Is this Venn-like diagram a good fit for Reptile, Crocodile, Female?

Does this make sense?

No – it suggests that some Crocodiles are not Reptiles. WRONG.

It also suggests that all Crocodiles are Females. WRONG.

Fix it…

This works. Some Crocodiles and Reptiles are Female, but not all. All Crocodiles are Reptiles…

 

The challenge with this puzzle is that you must match three descriptors to the right diagram. Good luck!

Find the printable pdf here.

We have just made one connection…

Get your students to make all connections. Discussion is encouraged 😉

Extra work for older students: I believe there are two diagrams that I have purposely omitted because they were difficult to match to an animal 3-set.  I am not 100% positive that I’ve only missed two, so if someone could check on this it would be great. Any computer programmers that could help in finding the number of diagrams for four circles – that would be swell!!!

 

Venn Puzzler

(MathPickle, 2014)

Match sets of three descriptors to Venn-like diagrams. Although these are not Venn diagrams, they provide a complex and interesting way to reintroduce Venn diagrams after a three-question Venn diagram is understood by a majority of the class.

Find the printable pdf here.

Standards for Mathematical Practice

MathPickle puzzle and game designs engage a wide spectrum of student abilities while targeting the following Standards for Mathematical Practice:

 
MP1 Toughen up!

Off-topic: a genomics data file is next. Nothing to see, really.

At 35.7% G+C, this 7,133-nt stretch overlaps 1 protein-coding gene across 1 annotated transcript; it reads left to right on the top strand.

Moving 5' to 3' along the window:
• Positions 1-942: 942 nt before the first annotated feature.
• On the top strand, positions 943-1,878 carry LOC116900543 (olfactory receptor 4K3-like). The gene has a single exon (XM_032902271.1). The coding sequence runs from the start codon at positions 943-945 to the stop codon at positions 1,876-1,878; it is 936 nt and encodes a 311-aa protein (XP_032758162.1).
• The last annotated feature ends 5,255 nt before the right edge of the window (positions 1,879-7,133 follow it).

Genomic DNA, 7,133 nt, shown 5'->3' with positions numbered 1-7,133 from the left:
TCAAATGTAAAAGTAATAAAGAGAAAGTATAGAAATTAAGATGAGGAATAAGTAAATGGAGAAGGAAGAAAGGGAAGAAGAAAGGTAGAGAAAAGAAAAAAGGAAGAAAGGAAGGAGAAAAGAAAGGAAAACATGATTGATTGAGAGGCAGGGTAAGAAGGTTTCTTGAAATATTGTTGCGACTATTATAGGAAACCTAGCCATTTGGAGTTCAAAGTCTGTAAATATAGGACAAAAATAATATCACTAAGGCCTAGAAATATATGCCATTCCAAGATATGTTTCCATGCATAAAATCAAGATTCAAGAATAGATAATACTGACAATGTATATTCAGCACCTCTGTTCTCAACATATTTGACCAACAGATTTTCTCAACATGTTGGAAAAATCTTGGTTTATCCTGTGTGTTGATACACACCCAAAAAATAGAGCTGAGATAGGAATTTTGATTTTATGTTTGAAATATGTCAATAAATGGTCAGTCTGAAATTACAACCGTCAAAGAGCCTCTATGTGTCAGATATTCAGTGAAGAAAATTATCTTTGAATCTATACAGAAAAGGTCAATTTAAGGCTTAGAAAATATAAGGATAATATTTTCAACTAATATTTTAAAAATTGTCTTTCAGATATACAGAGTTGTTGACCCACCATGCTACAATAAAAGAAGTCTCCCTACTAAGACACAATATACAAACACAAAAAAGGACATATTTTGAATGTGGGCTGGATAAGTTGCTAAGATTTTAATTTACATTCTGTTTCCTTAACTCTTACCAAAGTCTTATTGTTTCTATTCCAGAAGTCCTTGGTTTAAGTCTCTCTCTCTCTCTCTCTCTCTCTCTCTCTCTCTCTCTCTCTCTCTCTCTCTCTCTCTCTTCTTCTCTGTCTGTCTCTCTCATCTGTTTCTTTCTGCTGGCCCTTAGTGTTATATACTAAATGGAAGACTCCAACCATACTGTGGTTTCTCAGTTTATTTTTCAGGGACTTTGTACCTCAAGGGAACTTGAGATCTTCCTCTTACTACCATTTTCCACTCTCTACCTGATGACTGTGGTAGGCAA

This is problem solving where our students develop grit and resiliency in the face of nasty, thorny problems. It is the most sought after skill for our students.

MP3 Work together!

This is collaborative problem solving in which students discuss their strategies to solve a problem and identify missteps in a failed solution. MathPickle recommends pairing up students for all its puzzles.

 
MP6 Be precise!

This is where our students learn to communicate using precise terminology. MathPickle encourages students not only to use the precise terms of others, but to invent and rigorously define their own terms.

MP7 Be observant!

One of the things that the human brain does very well is identify pattern. We sometimes do this too well and identify patterns that don't really exist.

(http://www.corestandards.org/Math/Practice/)

Please use MathPickle in your classrooms. If you have improvements to make, please contact us. We'll give you credit 😉

Gordon Hamilton

(MMath, PhD)

 

Lora Saarnio

(CEO)